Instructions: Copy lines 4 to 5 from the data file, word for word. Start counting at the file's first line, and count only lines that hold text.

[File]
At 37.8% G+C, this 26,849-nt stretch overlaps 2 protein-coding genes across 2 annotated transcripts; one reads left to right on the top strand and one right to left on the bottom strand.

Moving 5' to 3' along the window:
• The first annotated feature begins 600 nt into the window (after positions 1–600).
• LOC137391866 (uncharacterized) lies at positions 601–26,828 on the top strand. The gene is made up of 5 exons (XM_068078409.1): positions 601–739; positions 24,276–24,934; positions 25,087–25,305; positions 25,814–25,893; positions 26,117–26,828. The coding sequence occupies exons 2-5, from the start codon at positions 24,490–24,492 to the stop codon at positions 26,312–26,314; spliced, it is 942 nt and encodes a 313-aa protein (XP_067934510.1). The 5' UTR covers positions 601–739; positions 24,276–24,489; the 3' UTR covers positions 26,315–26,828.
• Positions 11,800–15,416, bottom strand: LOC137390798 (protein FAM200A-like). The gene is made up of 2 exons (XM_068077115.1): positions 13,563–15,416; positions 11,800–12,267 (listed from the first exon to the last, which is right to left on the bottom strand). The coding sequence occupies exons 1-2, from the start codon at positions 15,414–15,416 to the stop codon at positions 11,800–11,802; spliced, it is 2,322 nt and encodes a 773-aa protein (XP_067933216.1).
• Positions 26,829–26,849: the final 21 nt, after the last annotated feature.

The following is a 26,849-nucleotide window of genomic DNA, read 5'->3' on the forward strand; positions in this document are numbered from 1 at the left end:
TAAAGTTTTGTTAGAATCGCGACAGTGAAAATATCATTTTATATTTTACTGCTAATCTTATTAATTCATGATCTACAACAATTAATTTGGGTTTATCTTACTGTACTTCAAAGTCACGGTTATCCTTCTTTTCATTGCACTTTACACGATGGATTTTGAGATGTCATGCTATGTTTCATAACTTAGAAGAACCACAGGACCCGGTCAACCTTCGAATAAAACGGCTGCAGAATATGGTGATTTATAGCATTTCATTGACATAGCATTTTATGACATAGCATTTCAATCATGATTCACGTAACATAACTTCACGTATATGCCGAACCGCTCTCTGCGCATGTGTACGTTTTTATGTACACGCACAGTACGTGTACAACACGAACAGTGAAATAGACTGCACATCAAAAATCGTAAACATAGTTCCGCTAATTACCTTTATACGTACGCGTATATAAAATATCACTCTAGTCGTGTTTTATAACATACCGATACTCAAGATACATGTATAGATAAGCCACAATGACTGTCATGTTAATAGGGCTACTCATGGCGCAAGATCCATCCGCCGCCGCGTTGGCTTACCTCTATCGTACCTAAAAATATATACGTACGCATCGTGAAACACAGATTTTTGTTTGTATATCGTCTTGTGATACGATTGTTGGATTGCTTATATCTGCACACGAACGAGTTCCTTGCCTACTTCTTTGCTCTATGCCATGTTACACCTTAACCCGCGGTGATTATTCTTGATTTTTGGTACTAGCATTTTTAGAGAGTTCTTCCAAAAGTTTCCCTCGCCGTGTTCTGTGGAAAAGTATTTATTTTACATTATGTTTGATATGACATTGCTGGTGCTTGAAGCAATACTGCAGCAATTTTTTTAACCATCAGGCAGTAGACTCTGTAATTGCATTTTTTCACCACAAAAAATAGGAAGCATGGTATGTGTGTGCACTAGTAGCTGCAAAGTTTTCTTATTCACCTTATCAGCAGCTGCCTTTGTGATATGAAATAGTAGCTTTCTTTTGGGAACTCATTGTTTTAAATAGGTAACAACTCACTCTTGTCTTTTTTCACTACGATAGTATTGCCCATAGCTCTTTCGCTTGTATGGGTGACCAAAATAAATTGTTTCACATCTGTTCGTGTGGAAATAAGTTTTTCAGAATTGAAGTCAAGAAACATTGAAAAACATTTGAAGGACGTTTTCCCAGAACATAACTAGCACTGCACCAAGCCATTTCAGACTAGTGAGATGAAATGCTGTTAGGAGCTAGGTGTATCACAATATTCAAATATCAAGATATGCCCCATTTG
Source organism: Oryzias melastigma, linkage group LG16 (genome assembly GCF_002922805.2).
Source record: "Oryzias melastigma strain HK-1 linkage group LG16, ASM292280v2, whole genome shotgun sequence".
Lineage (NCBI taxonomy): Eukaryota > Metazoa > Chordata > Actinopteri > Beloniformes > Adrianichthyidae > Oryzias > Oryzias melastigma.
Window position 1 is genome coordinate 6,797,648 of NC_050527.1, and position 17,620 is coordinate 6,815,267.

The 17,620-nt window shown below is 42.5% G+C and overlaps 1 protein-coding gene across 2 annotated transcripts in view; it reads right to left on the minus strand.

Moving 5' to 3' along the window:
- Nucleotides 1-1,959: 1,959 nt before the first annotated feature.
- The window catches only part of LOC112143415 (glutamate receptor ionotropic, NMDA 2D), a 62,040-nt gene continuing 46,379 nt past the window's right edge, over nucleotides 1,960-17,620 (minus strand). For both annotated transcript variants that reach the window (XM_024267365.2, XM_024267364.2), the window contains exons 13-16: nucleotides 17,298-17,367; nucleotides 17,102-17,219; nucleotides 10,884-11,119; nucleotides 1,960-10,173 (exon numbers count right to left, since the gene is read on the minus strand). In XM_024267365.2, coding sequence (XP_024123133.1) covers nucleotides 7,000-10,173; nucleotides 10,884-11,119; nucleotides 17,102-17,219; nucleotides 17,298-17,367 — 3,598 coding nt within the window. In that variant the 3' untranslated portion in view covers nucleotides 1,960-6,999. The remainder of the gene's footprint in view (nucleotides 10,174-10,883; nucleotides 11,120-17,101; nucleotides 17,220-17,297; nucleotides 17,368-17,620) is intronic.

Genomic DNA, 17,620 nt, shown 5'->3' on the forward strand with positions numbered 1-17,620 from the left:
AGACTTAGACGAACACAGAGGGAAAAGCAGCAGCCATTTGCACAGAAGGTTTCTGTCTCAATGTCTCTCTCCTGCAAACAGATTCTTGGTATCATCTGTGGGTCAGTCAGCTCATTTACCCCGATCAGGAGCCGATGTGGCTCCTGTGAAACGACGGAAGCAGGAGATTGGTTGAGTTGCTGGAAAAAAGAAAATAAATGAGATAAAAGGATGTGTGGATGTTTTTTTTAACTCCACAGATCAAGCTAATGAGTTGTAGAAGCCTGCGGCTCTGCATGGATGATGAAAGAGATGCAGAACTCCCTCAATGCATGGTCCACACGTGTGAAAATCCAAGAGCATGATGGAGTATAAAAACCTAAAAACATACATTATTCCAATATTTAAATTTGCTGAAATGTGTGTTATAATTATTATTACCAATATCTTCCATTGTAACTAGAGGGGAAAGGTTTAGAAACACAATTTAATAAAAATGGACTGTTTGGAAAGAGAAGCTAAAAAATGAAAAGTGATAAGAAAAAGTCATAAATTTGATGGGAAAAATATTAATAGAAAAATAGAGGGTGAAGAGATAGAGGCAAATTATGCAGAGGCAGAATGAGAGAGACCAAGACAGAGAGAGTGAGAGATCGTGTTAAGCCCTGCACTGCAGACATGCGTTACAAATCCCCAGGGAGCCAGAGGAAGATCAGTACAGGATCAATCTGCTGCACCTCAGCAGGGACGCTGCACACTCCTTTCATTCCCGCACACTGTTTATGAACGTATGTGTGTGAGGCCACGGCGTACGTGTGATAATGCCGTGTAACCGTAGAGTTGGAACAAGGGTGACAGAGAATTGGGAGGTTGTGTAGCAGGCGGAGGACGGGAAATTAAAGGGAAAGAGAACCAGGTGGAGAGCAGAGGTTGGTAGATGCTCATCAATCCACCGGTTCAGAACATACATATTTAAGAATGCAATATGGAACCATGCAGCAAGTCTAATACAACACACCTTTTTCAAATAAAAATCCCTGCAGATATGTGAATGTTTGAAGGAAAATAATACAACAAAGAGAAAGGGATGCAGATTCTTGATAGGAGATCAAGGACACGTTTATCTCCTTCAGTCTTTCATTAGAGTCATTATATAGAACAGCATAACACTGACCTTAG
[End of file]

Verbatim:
• LOC137391866 (uncharacterized) lies at positions 601–26,828 on the top strand. The gene is made up of 5 exons (XM_068078409.1): positions 601–739; positions 24,276–24,934; positions 25,087–25,305; positions 25,814–25,893; positions 26,117–26,828. The coding sequence occupies exons 2-5, from the start codon at positions 24,490–24,492 to the stop codon at positions 26,312–26,314; spliced, it is 942 nt and encodes a 313-aa protein (XP_067934510.1). The 5' UTR covers positions 601–739; positions 24,276–24,489; the 3' UTR covers positions 26,315–26,828.
• Positions 11,800–15,416, bottom strand: LOC137390798 (protein FAM200A-like). The gene is made up of 2 exons (XM_068077115.1): positions 13,563–15,416; positions 11,800–12,267 (listed from the first exon to the last, which is right to left on the bottom strand). The coding sequence occupies exons 1-2, from the start codon at positions 15,414–15,416 to the stop codon at positions 11,800–11,802; spliced, it is 2,322 nt and encodes a 773-aa protein (XP_067933216.1).